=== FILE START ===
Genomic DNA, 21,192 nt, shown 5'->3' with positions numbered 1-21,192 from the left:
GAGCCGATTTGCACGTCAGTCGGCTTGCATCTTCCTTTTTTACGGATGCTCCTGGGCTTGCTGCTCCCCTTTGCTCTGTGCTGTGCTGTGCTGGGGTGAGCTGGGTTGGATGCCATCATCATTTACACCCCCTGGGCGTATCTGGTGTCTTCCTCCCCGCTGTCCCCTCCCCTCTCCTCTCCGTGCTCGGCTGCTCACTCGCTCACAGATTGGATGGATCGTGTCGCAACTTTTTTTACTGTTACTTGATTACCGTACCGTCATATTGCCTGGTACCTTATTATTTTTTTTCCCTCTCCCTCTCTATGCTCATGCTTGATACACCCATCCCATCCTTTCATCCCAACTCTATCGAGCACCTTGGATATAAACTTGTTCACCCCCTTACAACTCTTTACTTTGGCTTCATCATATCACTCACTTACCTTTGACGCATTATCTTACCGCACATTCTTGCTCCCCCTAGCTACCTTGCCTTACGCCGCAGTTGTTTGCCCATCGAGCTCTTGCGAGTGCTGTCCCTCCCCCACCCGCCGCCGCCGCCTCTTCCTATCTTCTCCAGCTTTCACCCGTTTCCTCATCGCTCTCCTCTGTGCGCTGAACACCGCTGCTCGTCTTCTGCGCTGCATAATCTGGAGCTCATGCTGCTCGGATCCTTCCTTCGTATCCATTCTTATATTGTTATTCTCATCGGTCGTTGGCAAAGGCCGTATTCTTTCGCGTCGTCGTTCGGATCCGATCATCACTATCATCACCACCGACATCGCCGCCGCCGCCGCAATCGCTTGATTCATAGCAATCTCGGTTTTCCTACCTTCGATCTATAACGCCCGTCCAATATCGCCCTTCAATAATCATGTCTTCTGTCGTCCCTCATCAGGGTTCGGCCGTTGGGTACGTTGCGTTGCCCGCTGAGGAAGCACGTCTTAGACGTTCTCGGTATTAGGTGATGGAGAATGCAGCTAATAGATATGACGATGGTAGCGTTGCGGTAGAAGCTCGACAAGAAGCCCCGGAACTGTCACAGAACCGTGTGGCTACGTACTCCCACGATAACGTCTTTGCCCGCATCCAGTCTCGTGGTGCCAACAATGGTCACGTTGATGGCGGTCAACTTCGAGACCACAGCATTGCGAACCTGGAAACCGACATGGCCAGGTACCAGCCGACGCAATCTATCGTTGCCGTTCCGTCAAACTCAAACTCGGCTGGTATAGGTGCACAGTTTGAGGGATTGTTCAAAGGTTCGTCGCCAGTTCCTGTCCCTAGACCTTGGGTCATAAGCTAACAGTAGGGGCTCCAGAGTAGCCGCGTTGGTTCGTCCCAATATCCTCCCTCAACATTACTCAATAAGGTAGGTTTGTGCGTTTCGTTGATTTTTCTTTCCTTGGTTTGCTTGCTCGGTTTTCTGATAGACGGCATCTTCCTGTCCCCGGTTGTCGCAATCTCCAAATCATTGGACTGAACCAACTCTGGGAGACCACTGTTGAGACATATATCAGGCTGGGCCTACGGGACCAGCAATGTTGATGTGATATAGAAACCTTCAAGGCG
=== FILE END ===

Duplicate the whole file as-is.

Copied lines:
Genomic DNA, 21,192 nt, shown 5'->3' with positions numbered 1-21,192 from the left:
GAGCCGATTTGCACGTCAGTCGGCTTGCATCTTCCTTTTTTACGGATGCTCCTGGGCTTGCTGCTCCCCTTTGCTCTGTGCTGTGCTGTGCTGGGGTGAGCTGGGTTGGATGCCATCATCATTTACACCCCCTGGGCGTATCTGGTGTCTTCCTCCCCGCTGTCCCCTCCCCTCTCCTCTCCGTGCTCGGCTGCTCACTCGCTCACAGATTGGATGGATCGTGTCGCAACTTTTTTTACTGTTACTTGATTACCGTACCGTCATATTGCCTGGTACCTTATTATTTTTTTTCCCTCTCCCTCTCTATGCTCATGCTTGATACACCCATCCCATCCTTTCATCCCAACTCTATCGAGCACCTTGGATATAAACTTGTTCACCCCCTTACAACTCTTTACTTTGGCTTCATCATATCACTCACTTACCTTTGACGCATTATCTTACCGCACATTCTTGCTCCCCCTAGCTACCTTGCCTTACGCCGCAGTTGTTTGCCCATCGAGCTCTTGCGAGTGCTGTCCCTCCCCCACCCGCCGCCGCCGCCTCTTCCTATCTTCTCCAGCTTTCACCCGTTTCCTCATCGCTCTCCTCTGTGCGCTGAACACCGCTGCTCGTCTTCTGCGCTGCATAATCTGGAGCTCATGCTGCTCGGATCCTTCCTTCGTATCCATTCTTATATTGTTATTCTCATCGGTCGTTGGCAAAGGCCGTATTCTTTCGCGTCGTCGTTCGGATCCGATCATCACTATCATCACCACCGACATCGCCGCCGCCGCCGCAATCGCTTGATTCATAGCAATCTCGGTTTTCCTACCTTCGATCTATAACGCCCGTCCAATATCGCCCTTCAATAATCATGTCTTCTGTCGTCCCTCATCAGGGTTCGGCCGTTGGGTACGTTGCGTTGCCCGCTGAGGAAGCACGTCTTAGACGTTCTCGGTATTAGGTGATGGAGAATGCAGCTAATAGATATGACGATGGTAGCGTTGCGGTAGAAGCTCGACAAGAAGCCCCGGAACTGTCACAGAACCGTGTGGCTACGTACTCCCACGATAACGTCTTTGCCCGCATCCAGTCTCGTGGTGCCAACAATGGTCACGTTGATGGCGGTCAACTTCGAGACCACAGCATTGCGAACCTGGAAACCGACATGGCCAGGTACCAGCCGACGCAATCTATCGTTGCCGTTCCGTCAAACTCAAACTCGGCTGGTATAGGTGCACAGTTTGAGGGATTGTTCAAAGGTTCGTCGCCAGTTCCTGTCCCTAGACCTTGGGTCATAAGCTAACAGTAGGGGCTCCAGAGTAGCCGCGTTGGTTCGTCCCAATATCCTCCCTCAACATTACTCAATAAGGTAGGTTTGTGCGTTTCGTTGATTTTTCTTTCCTTGGTTTGCTTGCTCGGTTTTCTGATAGACGGCATCTTCCTGTCCCCGGTTGTCGCAATCTCCAAATCATTGGACTGAACCAACTCTGGGAGACCACTGTTGAGACATATATCAGGCTGGGCCTACGGGACCAGCAATGTTGATGTGATATAGAAACCTTCAAGGCG